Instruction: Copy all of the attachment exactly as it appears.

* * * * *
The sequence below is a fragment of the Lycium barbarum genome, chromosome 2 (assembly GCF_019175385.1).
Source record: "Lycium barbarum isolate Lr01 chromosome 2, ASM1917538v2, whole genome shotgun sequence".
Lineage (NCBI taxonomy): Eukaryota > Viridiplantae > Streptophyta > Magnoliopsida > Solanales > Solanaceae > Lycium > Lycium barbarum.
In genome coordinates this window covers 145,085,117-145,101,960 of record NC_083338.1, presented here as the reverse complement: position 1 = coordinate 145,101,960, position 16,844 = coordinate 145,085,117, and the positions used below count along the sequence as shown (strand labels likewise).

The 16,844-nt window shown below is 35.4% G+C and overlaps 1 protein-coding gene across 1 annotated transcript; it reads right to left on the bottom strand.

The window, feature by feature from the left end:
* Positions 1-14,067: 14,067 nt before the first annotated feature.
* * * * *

The sequence below is a fragment of the Lycium barbarum genome, chromosome 2 (assembly GCF_019175385.1).
Source record: "Lycium barbarum isolate Lr01 chromosome 2, ASM1917538v2, whole genome shotgun sequence".
Lineage (NCBI taxonomy): Eukaryota > Viridiplantae > Streptophyta > Magnoliopsida > Solanales > Solanaceae > Lycium > Lycium barbarum.
In genome coordinates this window covers 145,085,117-145,101,960 of record NC_083338.1, presented here as the reverse complement: position 1 = coordinate 145,101,960, position 16,844 = coordinate 145,085,117, and the positions used below count along the sequence as shown (strand labels likewise).

The 16,844-nt window shown below is 35.4% G+C and overlaps 1 protein-coding gene across 1 annotated transcript; it reads right to left on the bottom strand.

The window, feature by feature from the left end:
* Positions 1-14,067: 14,067 nt before the first annotated feature.